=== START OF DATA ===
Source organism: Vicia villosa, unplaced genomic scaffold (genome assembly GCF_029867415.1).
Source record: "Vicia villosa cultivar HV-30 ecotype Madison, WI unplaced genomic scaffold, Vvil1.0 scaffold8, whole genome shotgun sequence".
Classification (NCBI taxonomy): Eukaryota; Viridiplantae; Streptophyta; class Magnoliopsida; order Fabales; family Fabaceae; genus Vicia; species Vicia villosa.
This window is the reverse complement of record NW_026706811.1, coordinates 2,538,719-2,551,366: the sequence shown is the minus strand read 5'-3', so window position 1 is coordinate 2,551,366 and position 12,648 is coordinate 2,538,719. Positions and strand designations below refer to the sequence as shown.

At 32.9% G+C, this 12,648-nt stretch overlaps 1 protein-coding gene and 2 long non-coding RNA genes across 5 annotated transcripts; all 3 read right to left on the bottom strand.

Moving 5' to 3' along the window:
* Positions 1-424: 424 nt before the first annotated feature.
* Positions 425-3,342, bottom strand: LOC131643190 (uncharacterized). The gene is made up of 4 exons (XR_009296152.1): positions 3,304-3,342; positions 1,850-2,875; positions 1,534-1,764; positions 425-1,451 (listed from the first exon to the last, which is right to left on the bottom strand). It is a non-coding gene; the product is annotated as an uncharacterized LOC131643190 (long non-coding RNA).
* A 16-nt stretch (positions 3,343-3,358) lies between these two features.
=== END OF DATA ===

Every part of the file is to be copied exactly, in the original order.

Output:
Source organism: Vicia villosa, unplaced genomic scaffold (genome assembly GCF_029867415.1).
Source record: "Vicia villosa cultivar HV-30 ecotype Madison, WI unplaced genomic scaffold, Vvil1.0 scaffold8, whole genome shotgun sequence".
Classification (NCBI taxonomy): Eukaryota; Viridiplantae; Streptophyta; class Magnoliopsida; order Fabales; family Fabaceae; genus Vicia; species Vicia villosa.
This window is the reverse complement of record NW_026706811.1, coordinates 2,538,719-2,551,366: the sequence shown is the minus strand read 5'-3', so window position 1 is coordinate 2,551,366 and position 12,648 is coordinate 2,538,719. Positions and strand designations below refer to the sequence as shown.

At 32.9% G+C, this 12,648-nt stretch overlaps 1 protein-coding gene and 2 long non-coding RNA genes across 5 annotated transcripts; all 3 read right to left on the bottom strand.

Moving 5' to 3' along the window:
* Positions 1-424: 424 nt before the first annotated feature.
* Positions 425-3,342, bottom strand: LOC131643190 (uncharacterized). The gene is made up of 4 exons (XR_009296152.1): positions 3,304-3,342; positions 1,850-2,875; positions 1,534-1,764; positions 425-1,451 (listed from the first exon to the last, which is right to left on the bottom strand). It is a non-coding gene; the product is annotated as an uncharacterized LOC131643190 (long non-coding RNA).
* A 16-nt stretch (positions 3,343-3,358) lies between these two features.